The author of The Shack, Wm. Paul Young is a universalist, a heretic. That bears repeating.

The author of The Shack, Wm. Paul Young is a universalist, a heretic.

And lest you think that I’ve left out some context, Young continues, “Every person who has ever been conceived was included in the death, burial, resurrection, and ascension of Jesus. When Jesus was lifted up, God ‘dragged’ all human beings to himself.”

As stated above, chapter 13 is the logical conclusion of chapter 2. And at this point in my reading of Lies We Believe About God, I was expecting chapter 15, “Hell is separation from God.”

In chapter 15, Young claims that if hell is not a created thing than God is hell because God is not created. And, hold onto that, because Young comes back to it. However, before returning to that thought, according to Young, if hell is a created thing, then we can be separated from God and, misquoting Romans 8:38-39, Young asserts that we “do not have the power to separate [ourselves] from the love of God. And whatever hell is, if it is a created thing, it cannot separate you from the love of God.”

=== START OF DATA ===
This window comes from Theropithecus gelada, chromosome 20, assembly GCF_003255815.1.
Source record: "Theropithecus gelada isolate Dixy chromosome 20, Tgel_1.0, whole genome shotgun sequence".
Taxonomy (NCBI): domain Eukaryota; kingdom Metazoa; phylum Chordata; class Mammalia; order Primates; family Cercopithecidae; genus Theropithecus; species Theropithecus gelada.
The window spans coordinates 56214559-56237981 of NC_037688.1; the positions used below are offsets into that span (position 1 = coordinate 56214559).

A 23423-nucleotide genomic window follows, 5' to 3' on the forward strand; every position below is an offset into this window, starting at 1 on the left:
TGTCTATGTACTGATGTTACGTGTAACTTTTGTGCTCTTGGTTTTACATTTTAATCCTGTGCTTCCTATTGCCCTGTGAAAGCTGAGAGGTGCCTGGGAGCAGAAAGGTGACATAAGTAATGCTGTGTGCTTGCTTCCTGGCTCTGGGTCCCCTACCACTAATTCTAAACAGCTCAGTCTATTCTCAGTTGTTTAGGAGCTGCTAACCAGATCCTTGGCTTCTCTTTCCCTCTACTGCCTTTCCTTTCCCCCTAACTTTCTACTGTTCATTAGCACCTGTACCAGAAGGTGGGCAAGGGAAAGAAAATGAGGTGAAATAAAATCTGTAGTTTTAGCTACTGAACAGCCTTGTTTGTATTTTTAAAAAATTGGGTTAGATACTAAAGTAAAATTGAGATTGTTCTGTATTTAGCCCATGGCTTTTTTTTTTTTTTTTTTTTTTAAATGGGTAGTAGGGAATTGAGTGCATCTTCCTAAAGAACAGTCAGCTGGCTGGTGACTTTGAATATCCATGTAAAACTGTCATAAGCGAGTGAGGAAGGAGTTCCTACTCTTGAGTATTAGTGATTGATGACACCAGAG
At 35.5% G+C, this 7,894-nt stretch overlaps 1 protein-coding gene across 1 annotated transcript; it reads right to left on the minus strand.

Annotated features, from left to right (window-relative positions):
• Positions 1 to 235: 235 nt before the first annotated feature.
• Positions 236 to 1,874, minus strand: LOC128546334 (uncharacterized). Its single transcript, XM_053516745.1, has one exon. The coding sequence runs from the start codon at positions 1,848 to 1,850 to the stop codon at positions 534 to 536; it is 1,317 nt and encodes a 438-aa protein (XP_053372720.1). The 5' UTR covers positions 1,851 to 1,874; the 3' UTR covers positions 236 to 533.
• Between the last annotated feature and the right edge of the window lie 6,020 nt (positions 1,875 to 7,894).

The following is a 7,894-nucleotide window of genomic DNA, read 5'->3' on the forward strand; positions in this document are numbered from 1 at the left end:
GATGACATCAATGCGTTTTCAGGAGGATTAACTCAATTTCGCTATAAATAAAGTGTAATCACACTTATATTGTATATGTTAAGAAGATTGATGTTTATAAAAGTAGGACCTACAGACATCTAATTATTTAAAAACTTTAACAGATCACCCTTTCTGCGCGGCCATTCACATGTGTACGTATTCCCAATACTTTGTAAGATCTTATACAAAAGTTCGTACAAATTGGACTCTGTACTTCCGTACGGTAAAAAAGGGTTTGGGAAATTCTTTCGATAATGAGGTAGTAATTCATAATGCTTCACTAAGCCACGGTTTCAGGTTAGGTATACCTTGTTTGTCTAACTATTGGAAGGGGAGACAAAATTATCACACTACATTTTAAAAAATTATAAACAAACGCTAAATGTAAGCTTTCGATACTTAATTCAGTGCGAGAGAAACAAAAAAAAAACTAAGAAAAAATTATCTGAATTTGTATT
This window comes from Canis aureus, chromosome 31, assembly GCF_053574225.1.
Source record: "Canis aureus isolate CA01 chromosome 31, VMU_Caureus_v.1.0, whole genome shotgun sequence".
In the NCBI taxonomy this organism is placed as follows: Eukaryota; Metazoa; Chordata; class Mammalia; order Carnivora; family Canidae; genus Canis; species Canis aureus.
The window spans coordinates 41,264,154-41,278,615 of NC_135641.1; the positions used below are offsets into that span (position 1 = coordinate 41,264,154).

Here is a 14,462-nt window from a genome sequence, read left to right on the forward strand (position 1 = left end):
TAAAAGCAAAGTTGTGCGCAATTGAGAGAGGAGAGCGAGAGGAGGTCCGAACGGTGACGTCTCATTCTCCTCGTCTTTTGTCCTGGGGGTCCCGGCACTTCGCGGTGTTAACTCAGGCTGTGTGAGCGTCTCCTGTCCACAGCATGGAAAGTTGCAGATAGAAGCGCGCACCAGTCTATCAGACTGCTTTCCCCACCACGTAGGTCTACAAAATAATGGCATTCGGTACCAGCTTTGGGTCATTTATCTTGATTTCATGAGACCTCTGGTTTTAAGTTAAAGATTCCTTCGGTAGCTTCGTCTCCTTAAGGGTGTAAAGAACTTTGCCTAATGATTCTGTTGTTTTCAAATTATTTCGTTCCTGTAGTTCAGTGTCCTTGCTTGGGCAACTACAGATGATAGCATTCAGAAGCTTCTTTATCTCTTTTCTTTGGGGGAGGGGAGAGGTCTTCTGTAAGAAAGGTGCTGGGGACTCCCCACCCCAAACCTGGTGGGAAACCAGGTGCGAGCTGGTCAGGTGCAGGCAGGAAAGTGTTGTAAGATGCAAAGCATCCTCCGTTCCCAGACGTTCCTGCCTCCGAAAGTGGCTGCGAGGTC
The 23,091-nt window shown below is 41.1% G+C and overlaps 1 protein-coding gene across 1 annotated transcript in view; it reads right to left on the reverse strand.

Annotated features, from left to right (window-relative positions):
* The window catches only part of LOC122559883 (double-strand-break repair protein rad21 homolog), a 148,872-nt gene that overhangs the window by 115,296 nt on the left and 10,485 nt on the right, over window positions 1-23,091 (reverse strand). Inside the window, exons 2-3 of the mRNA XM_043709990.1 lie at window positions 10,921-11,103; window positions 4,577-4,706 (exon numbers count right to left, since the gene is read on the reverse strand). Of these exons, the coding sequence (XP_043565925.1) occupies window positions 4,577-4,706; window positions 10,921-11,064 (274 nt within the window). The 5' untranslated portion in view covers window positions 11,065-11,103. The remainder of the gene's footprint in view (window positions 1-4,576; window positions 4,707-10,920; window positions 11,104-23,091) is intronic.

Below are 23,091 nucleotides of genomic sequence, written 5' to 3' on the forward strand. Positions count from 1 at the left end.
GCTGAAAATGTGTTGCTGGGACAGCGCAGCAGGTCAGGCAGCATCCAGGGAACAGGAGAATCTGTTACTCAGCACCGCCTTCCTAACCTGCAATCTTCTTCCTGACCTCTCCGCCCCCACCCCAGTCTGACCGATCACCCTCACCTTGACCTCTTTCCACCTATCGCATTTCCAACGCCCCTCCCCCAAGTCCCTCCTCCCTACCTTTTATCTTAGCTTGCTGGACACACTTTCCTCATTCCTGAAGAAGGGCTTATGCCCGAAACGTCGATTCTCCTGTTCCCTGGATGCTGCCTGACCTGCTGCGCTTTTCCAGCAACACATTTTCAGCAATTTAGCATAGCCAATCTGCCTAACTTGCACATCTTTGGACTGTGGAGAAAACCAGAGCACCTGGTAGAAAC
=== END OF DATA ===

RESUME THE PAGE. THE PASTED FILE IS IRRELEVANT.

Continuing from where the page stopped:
Rejecting the notion that hell is a created thing, Young returns to the belief that hell is not a created thing and, hence, that makes hell the one and the same with God. Using Young’s own words, “hell would be God.” Circling back to the heresy of universalism, Young believes that God’s love is hell for those who are currently rejecting Him. God’s kindness and mercy is the hell that will eventually purge them of their independence and into a God who has already saved them because they are not sinners.

Chapter 17, however, takes the heretical and blasphemous cake, so to speak. According to the chapter, people believe the lie that “The Cross was God’s idea.”

Young labels God a “cosmic abuser” if the cross was His idea. Young’s attack on the very center of Christianity is not new. For centuries, those in rebellion against God love to toss the charge of “cosmic abuser” in the face of the Almighty Creator of the Universe. At least most of those people are doing so honestly, and aren’t denying what the Bible teaches. However, the author of The Shack, Wm. Paul Young manages to both blaspheme God’s name and deny the substitutionary atonement.